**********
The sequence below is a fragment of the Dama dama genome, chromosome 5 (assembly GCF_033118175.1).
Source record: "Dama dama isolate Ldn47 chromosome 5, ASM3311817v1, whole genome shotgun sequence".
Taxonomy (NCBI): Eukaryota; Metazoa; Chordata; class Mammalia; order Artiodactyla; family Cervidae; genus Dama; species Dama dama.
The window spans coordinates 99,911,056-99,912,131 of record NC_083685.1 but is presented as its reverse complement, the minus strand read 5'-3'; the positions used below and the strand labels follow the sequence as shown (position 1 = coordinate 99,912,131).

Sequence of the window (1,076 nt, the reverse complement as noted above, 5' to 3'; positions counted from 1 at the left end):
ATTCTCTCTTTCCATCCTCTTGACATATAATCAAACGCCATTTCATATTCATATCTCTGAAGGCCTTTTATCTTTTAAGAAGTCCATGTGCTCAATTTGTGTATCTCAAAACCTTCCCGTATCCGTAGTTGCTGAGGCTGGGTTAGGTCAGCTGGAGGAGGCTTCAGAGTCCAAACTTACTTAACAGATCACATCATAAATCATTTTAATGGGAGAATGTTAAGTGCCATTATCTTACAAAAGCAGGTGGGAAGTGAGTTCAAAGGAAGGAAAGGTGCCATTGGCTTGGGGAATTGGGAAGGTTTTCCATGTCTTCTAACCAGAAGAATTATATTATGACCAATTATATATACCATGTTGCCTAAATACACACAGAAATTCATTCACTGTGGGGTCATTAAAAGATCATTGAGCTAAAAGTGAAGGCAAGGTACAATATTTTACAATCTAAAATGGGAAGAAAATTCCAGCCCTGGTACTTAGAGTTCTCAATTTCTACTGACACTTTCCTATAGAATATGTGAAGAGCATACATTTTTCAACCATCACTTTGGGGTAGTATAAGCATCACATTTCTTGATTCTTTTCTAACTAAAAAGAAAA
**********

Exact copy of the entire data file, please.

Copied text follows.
The sequence below is a fragment of the Dama dama genome, chromosome 5 (assembly GCF_033118175.1).
Source record: "Dama dama isolate Ldn47 chromosome 5, ASM3311817v1, whole genome shotgun sequence".
Taxonomy (NCBI): Eukaryota; Metazoa; Chordata; class Mammalia; order Artiodactyla; family Cervidae; genus Dama; species Dama dama.
The window spans coordinates 99,911,056-99,912,131 of record NC_083685.1 but is presented as its reverse complement, the minus strand read 5'-3'; the positions used below and the strand labels follow the sequence as shown (position 1 = coordinate 99,912,131).

Sequence of the window (1,076 nt, the reverse complement as noted above, 5' to 3'; positions counted from 1 at the left end):
ATTCTCTCTTTCCATCCTCTTGACATATAATCAAACGCCATTTCATATTCATATCTCTGAAGGCCTTTTATCTTTTAAGAAGTCCATGTGCTCAATTTGTGTATCTCAAAACCTTCCCGTATCCGTAGTTGCTGAGGCTGGGTTAGGTCAGCTGGAGGAGGCTTCAGAGTCCAAACTTACTTAACAGATCACATCATAAATCATTTTAATGGGAGAATGTTAAGTGCCATTATCTTACAAAAGCAGGTGGGAAGTGAGTTCAAAGGAAGGAAAGGTGCCATTGGCTTGGGGAATTGGGAAGGTTTTCCATGTCTTCTAACCAGAAGAATTATATTATGACCAATTATATATACCATGTTGCCTAAATACACACAGAAATTCATTCACTGTGGGGTCATTAAAAGATCATTGAGCTAAAAGTGAAGGCAAGGTACAATATTTTACAATCTAAAATGGGAAGAAAATTCCAGCCCTGGTACTTAGAGTTCTCAATTTCTACTGACACTTTCCTATAGAATATGTGAAGAGCATACATTTTTCAACCATCACTTTGGGGTAGTATAAGCATCACATTTCTTGATTCTTTTCTAACTAAAAAGAAAA